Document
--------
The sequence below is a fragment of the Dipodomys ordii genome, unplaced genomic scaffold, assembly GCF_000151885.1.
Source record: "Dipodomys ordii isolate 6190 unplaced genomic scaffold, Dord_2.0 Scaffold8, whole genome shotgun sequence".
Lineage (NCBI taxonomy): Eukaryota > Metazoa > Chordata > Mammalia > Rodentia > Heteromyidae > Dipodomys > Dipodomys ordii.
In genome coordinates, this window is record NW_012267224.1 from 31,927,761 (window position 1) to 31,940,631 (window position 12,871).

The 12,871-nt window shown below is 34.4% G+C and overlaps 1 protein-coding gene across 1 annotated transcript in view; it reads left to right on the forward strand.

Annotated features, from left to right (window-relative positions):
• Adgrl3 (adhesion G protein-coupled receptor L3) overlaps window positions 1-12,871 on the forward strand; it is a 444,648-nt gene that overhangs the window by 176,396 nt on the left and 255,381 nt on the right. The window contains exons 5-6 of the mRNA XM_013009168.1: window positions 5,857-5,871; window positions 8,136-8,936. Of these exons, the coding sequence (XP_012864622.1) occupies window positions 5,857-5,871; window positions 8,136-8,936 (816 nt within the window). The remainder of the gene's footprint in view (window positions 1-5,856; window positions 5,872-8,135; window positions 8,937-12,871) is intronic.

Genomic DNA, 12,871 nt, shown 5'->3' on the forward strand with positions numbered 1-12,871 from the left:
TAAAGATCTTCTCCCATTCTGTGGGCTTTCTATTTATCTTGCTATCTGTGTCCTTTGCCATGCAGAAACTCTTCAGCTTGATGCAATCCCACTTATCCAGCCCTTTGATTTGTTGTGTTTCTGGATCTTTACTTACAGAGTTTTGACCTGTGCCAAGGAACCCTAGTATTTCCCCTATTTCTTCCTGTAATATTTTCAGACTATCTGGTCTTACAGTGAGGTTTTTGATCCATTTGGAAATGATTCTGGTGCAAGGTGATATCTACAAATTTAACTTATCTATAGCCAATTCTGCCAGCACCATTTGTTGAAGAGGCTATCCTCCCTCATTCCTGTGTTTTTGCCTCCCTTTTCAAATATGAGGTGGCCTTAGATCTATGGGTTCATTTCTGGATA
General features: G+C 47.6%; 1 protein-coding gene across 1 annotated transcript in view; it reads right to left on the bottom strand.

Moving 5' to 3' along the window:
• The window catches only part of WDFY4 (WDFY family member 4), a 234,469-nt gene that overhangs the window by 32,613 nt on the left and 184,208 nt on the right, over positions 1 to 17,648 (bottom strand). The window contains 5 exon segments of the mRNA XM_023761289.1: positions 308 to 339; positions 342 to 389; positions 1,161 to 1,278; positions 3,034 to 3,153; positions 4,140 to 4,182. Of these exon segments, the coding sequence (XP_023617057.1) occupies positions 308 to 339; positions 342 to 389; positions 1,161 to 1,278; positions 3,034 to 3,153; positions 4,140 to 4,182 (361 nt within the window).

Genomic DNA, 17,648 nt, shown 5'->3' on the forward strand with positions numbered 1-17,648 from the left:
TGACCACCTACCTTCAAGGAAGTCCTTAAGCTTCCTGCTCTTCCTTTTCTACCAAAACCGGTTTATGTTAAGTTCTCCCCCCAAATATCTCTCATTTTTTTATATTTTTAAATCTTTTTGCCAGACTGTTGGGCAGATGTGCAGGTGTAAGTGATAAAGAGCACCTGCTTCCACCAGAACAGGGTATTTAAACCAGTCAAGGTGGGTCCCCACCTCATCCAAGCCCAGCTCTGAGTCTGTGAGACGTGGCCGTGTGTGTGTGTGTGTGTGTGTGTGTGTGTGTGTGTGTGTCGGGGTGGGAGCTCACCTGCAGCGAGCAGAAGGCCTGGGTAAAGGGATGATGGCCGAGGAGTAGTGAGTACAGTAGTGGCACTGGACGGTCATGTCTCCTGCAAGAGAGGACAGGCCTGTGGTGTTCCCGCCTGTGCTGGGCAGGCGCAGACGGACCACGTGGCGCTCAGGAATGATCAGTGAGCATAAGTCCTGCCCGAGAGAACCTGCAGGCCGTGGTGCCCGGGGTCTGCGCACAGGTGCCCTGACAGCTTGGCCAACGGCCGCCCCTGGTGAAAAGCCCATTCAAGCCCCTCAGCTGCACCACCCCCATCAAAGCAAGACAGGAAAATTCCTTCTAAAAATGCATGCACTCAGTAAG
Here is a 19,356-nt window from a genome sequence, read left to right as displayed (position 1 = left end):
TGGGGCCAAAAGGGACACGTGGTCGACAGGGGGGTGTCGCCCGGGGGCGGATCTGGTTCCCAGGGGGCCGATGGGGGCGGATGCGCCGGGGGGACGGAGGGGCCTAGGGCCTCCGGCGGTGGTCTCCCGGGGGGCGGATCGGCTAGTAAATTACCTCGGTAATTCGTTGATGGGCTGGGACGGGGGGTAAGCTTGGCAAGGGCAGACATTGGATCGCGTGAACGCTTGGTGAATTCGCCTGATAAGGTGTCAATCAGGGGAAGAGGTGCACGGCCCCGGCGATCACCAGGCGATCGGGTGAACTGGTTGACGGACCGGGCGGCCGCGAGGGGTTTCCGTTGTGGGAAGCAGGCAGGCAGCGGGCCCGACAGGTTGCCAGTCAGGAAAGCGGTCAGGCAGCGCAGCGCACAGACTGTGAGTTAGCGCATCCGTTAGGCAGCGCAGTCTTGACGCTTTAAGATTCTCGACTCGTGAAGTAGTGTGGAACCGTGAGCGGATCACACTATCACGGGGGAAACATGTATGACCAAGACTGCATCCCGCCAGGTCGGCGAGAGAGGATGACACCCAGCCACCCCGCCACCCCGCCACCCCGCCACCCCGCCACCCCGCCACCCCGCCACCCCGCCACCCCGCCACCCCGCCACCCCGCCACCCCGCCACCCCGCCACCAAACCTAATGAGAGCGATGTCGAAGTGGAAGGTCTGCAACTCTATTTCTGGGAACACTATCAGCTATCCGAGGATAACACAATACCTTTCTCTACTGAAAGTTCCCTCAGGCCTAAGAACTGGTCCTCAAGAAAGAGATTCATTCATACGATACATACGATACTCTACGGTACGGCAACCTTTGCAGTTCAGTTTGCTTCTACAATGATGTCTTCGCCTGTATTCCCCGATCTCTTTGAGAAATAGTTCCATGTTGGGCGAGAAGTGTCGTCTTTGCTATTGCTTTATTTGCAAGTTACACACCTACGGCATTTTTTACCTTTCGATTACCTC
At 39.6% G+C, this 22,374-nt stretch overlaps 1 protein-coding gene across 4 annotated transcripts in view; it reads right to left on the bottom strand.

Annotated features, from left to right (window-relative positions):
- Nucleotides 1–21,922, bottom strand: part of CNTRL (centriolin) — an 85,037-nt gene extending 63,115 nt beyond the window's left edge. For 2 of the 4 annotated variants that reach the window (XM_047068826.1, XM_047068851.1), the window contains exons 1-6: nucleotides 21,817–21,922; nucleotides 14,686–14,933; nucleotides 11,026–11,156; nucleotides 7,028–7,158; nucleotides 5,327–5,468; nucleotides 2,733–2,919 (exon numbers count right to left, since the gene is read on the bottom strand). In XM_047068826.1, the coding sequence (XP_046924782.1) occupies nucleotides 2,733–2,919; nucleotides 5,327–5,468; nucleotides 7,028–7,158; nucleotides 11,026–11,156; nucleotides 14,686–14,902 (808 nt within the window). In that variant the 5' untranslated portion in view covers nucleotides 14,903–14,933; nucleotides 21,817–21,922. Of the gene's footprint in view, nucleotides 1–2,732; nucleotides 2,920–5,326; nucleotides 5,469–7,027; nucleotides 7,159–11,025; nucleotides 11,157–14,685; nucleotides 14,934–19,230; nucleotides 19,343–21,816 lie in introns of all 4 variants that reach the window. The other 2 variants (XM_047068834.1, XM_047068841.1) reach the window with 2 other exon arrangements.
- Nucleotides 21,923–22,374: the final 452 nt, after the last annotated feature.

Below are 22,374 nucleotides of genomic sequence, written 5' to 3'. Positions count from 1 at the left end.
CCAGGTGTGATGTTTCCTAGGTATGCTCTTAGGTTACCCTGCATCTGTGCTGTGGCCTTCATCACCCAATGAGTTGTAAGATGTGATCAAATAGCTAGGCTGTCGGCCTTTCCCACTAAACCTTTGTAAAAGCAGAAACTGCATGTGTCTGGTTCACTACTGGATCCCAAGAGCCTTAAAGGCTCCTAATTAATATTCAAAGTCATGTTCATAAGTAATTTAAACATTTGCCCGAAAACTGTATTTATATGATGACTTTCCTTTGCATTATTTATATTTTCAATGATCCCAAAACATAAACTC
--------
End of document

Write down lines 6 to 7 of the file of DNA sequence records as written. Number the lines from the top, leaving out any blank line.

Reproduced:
Annotated features, from left to right (window-relative positions):
• Adgrl3 (adhesion G protein-coupled receptor L3) overlaps window positions 1-12,871 on the forward strand; it is a 444,648-nt gene that overhangs the window by 176,396 nt on the left and 255,381 nt on the right. The window contains exons 5-6 of the mRNA XM_013009168.1: window positions 5,857-5,871; window positions 8,136-8,936. Of these exons, the coding sequence (XP_012864622.1) occupies window positions 5,857-5,871; window positions 8,136-8,936 (816 nt within the window). The remainder of the gene's footprint in view (window positions 1-5,856; window positions 5,872-8,135; window positions 8,937-12,871) is intronic.